Job ID: 83073

Postdoctoral Position “TRP Channels in Pathogen Sensing”

Position: Post-doctoral Position

Deadline: 1 September 2022

Contract Length: initially 2 years (can be extended until June 30, 2026)

City: Homburg

Country: Germany

Institution: Saarland University, School of Medicine, Center for Integrative Physiology and Molecular Medicine (CIPMM)

Department: Physiology / Molecular Neurobiology / Sensory and Neuroendocrine Physiology


We are looking for highly motivated researchers interested in novel roles of TRP channels in pathogen detection mechanisms of barrier epithelia, especially in the airways and nasal systems. This project is part of the Transregio/SFB 152 “TRiPs to Homeostasis”, together with other universities in Munich and Freiburg.

We use genetically-altered mice combined with state-of-the-art physiology (electrophysiology, optogenetics, viral transfection, calcium imaging and high resolution microscopy, animal behavior etc).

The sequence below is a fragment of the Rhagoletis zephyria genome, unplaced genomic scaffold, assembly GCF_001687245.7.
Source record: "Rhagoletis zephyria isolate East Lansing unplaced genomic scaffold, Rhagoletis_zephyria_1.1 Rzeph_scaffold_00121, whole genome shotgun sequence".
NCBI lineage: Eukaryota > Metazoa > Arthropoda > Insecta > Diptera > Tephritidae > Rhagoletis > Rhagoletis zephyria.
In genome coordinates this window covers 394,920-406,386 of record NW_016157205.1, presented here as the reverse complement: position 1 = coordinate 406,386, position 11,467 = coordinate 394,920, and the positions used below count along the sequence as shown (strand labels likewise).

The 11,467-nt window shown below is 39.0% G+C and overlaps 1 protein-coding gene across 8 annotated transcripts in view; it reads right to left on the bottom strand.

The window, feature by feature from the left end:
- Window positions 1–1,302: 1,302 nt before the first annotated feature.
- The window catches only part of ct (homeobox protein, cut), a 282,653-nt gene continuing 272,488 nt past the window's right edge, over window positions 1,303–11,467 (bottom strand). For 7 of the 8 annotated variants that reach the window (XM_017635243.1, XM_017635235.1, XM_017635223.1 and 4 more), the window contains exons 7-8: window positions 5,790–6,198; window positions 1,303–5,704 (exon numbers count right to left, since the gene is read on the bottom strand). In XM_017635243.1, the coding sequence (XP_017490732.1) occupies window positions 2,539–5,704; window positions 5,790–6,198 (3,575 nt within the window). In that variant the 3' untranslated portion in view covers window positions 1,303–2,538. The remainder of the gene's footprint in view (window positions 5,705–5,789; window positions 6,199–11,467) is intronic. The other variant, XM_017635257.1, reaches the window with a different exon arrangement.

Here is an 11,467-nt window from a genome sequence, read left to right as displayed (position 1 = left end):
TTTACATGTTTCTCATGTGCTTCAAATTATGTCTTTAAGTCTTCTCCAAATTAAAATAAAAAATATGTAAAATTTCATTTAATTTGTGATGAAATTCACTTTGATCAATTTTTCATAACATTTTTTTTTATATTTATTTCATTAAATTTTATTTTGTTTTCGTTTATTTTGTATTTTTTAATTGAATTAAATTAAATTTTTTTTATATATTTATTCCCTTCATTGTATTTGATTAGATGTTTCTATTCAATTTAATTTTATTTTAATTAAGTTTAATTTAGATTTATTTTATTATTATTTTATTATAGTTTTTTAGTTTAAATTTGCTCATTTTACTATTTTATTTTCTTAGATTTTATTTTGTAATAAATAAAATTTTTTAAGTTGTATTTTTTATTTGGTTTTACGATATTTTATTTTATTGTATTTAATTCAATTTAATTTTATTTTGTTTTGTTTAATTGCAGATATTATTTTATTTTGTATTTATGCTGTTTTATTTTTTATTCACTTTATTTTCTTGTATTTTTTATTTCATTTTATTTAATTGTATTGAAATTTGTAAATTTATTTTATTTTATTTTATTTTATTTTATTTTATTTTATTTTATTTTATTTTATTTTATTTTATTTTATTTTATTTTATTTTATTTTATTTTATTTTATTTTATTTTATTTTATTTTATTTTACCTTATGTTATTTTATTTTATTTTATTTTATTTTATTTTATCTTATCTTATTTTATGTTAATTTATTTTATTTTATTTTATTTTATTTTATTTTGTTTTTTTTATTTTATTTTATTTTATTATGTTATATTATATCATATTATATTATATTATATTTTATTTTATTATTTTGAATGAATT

The successful candidate will work independently on his/her project, but interact closely with the PIs and collaborate with other team members. Requirements are a PhD degree in physiology, neuroscience or related disciplines. Prior research experience with confocal microscopy and/or electrophysiology will be advantageous.

Apply by sending a detailed CV with a publication list, a short statement of research interest and at least two referees to or


Starting date: as soon as possible

Deadline: the position is available immediately; the search will continue until the position is filled.


Examples of recent publications:

Koike et al. (2021) Danger perception and stress response through an olfactory sensor for the bacterial metabolite hydrogen sulfide. Neuron 109:2469.

MacDonald et al. (2021) A central mechanism of analgesia in mice and humans lacking the sodium channel Nav1.7. Neuron 109:1497.

Perniss et al. (2020) Chemosensory cell-derived acetylcholine drives tracheal mucociliary clearance in response to virulence-associated formyl peptides. Immunity 52:683.

Bufe et al (2019) Bacterial MgrB peptide activates chemoreceptor Fpr3 in mouse accessory olfactory system and drives avoidance behavior. Nature Com 10:4889.